Goethedenkmal (Goethe monument) – Built in honour of the German poet, located in front of the Alte Handelsbörse (Old Stock Exchange).
Mädler-Passage is a mall with an impressive architecture.
Many designer labels occupy the “passages” within Mädler-Passage.
Johann Sebastian Bach Music School
Walking past the building that houses Musikschule Leipzig (Leipzig Music School). This city is famous for classical music because of Johann Sebastian Bach.
Deutsche Bank
Deutsche Bank building, located opposite Musikschule Leipzig (Leipzig Music School).
New Town Hall
The magnificent Neues Rathaus (New Town Hall).
Federal Administrative Court of Germany
Bundesverwaltungsgericht (Federal Administrative Court of Germany) – Located slightly out of the city centre.
Saint Thomas Church
Thomaskirche (Saint Thomas Church) – The church where Johann Sebastian Bach was the music director from 1723 till 1750. Adjacent to it today, is the Bach Museum.
Commerzbank building with an eye-catching architecture.
Grimmaische Street
The junction of Grimmaische Straße (Grimmaische Street) and Nikolaistraße (Nicholas Street) is where you can enjoy some street performances.
Saint Nicholas Church
Nikolaikirche (Saint Nicholas Church) – Built in 1165, this is another church where Johann Sebastian Bach was also the music director.
Wintergartenhochhaus is seen at the background of a frozen schwanenteich (swan lake).
Leipzig Opera
Oper Leipzig (Leipzig Opera) with a skating ring set up in front of it.
Krochhochhaus – The city’s first steel skyscraper that was built by Hans Kroch (Jewish banker) in 1928.
Gewandhaus (Concert Hall) – Home of the Leipzig Gewandhaus Orchestra. In front of it is Mendebrunnen (Mende Fountain), which is at the centre of Augustusplatz (Augustus Place) – largest square in Leipzig.
Panorama Tower
City-Hochhaus (Panorama Tower) – Tallest building in Leipzig. Adjacent to it is Universität Leipzig (Leipzig University) – Alma mater of Chancellor Angela Merkel.
Moritzbastei – Constructed in 1551, it is the last preserved piece of the old Leipzig city fortifications. Today, Café Barbakane is located within this ancient structure.



You definitely must not miss the opportunity to try out different varieties of German bratwurst when in Leipzig. Usually, they are placed inside a roll, topped with various condiments, quite similar to hotdogs. They are found at almost every corner of the city, some of which are sold as street food (even during winter). Obviously, those sold on the streets are cheaper – about €2.50 (RM11.90) each.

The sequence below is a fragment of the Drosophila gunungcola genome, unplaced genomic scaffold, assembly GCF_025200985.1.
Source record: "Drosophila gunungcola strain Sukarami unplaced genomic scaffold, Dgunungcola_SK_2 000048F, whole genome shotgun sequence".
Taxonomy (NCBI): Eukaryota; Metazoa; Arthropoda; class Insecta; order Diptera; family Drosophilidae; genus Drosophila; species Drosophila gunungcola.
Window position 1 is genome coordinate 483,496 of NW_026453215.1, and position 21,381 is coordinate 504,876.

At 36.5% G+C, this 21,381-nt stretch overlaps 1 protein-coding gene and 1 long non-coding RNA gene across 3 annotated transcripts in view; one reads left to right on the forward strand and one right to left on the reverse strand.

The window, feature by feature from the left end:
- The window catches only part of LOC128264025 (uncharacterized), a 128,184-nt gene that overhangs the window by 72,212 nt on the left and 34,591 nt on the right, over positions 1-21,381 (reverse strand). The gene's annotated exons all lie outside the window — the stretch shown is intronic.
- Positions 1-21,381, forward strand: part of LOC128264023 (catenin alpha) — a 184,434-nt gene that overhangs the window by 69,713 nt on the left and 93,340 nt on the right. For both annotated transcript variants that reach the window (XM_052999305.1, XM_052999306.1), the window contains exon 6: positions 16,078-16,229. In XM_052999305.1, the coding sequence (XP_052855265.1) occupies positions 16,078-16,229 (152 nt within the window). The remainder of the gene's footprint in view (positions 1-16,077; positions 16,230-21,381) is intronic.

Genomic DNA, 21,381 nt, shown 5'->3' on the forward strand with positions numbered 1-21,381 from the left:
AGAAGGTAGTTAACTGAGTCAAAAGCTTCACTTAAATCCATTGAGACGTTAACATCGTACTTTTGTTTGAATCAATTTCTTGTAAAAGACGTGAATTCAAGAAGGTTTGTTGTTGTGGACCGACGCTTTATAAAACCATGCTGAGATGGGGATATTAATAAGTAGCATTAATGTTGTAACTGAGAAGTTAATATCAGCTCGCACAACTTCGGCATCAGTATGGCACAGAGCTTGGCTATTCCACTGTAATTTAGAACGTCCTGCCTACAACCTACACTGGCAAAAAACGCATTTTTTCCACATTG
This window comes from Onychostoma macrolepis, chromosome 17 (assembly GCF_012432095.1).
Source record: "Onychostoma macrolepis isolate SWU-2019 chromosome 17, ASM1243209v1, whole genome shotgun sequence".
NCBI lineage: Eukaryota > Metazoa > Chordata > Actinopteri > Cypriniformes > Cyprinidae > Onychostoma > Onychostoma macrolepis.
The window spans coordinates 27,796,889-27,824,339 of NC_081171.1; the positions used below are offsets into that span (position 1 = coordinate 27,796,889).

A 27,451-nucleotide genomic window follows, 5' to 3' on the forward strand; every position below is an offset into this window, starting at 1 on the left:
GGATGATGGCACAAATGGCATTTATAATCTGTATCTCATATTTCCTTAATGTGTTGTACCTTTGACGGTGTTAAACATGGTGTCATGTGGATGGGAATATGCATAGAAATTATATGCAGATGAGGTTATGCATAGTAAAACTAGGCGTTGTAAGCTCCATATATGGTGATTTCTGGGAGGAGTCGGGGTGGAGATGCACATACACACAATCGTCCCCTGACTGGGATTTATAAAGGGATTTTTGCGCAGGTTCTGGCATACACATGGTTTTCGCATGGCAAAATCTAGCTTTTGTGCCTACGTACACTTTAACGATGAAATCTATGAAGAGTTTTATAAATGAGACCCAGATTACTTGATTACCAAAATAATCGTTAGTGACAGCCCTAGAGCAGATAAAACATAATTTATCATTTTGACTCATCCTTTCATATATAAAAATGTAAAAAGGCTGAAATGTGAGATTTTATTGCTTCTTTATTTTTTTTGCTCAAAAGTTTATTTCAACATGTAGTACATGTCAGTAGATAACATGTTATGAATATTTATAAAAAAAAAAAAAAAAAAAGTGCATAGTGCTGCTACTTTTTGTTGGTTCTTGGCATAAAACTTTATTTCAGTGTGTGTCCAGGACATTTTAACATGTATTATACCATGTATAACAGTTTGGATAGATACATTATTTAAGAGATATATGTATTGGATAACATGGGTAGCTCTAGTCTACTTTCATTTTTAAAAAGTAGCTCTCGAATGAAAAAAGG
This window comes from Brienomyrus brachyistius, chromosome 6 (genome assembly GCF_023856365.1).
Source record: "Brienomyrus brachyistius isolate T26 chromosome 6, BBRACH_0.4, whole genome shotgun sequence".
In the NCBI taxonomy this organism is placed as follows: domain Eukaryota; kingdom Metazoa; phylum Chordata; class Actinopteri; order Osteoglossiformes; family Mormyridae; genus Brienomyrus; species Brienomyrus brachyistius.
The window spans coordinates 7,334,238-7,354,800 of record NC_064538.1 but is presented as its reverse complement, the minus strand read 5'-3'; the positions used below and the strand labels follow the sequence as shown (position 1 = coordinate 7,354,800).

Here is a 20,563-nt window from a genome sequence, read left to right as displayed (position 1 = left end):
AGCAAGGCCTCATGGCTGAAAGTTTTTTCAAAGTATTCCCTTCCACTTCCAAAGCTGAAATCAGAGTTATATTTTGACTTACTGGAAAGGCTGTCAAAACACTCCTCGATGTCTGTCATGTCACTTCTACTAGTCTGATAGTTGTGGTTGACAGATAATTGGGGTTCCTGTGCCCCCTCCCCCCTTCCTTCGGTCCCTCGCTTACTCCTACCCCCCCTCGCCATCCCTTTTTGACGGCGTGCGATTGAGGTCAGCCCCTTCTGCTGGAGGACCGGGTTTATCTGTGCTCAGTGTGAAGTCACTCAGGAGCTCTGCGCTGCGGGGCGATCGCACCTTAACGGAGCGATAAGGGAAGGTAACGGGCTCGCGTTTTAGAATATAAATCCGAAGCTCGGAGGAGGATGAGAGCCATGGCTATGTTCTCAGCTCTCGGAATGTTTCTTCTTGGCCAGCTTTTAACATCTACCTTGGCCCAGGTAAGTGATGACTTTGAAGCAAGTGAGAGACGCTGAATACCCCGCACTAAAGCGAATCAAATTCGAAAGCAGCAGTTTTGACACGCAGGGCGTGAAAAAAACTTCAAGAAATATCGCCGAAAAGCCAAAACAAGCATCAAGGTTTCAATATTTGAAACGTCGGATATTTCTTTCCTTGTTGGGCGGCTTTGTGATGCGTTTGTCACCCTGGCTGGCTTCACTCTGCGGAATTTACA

What about restaurants? Well, time spent in this city unfortunately, was too brief to recommend one that serves excellent German cuisine (had free meals at the conference hall). However, if you’re looking for budget meals (besides fast foods and takeaways), you might want to try out Kokospalme which is within Promenaden Hauptbahnhof Leipzig – shopping mall inside the central train station. This Vietnamese restaurant offers buffet dinner for a price as low as €4.90 (RM23.40) and you are allowed to fill up one plate with as much food as you can.



Peculiar Things

Among the non-anglophone countries we’ve been to so far, the Germans seem to have the lowest proficiency in English. In fact, many of them can’t even speak a word of English. I’m not entirely sure if this phenomenon is specific to Leipzig alone or to Germany in general. Therefore, to avoid feeling frustrated while struggling to get your message across, it’s advisable to learn a few important words and sentences in German. Trust me, this would make life significantly easier for you.

The single most important asset when travelling is none other than drinking water. Rest assured that tap water in Germany is safe for consumption. In spite of that, restaurants will not serve you a free glass of tap water. You’ll only get bottled water (of course then you have to pay). Interestingly, wanting to charge for drinking water wasn’t the reason for not serving tap water. What I found out was that tap water is called leitungswasser in German and it literally means plumbing water (just slightly better than sewer water). Now that you know, be wise when you think of ordering tap water in Germany.

If you’re a classical music aficionado, you’ll surely love it here because this was where Johann Sebastian Bach spent the last 27 years of his life. Many aspects within this city have been influenced by Bach, especially souvenirs. You’ll be completely blown away!